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Personal Care Services: Health Hazards

Volume 478: debated on Monday 23 June 2008

To ask the Secretary of State for Health what assessment his Department has made of the health risks of (a) botox treatment, (b) dental whitening, (c) spray tanning, (d) ultra-violet tanning, (e) tattooing, (f) piercing, (g) acupuncture and (h) electrolysis for (i) staff and (ii) customers of establishments carrying out such treatments. (210156)

Very occasionally patients who receive botulinum toxin injections in the forehead experience a drooping of the eyelids or eyebrows, although this is temporary and will resolve itself when the effects of botulinum toxin wear off. Double vision or blurred vision can occur in rare cases.

In respect of dental whitening, the use of tooth whitening products containing over 0.1 per cent. hydrogen peroxide may carry risks to health these are the irritation of the soft tissues in the mouth and in the gastric tract if swallowed. Conditions such as a pre-existing tissue injury or the concurrent use of alcohol and/or tobacco, may exacerbate the toxic effect of hydrogen peroxide.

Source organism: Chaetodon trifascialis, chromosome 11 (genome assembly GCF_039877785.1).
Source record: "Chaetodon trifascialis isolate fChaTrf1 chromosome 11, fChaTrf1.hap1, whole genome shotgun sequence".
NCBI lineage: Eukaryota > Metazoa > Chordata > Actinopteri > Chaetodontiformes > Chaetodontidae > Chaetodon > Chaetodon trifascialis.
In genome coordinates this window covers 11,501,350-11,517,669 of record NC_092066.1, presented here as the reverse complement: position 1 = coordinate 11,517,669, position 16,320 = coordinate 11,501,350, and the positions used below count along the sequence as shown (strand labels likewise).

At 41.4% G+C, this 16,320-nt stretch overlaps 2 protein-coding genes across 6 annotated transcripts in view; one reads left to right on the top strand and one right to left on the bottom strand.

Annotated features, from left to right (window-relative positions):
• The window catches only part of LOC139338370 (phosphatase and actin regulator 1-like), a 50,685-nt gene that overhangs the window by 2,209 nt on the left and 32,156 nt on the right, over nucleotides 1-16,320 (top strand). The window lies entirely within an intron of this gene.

The use of fake tanning sprays may cause allergic reactions for some people and their use is not advised during pregnancy when the skin can become more sensitive. The Government strongly discourage the use of ultra-violet tanning for cosmetic purposes because of the increased risk of skin cancer.

Health complications for clients arising from tattooing, piercing, acupuncture and electrolysis are usually minor and self-limiting, such as local wound infections and swelling. Serious complications appear rare. There is a risk of blood-borne virus infection for staff and customers, if the procedures are not carried out hygienically. Customers with certain health conditions, such as for example a heart condition, should seek medical advice before having such procedures undertaken.

No professional assessment has been made regarding the effects on staff who carry out these treatments.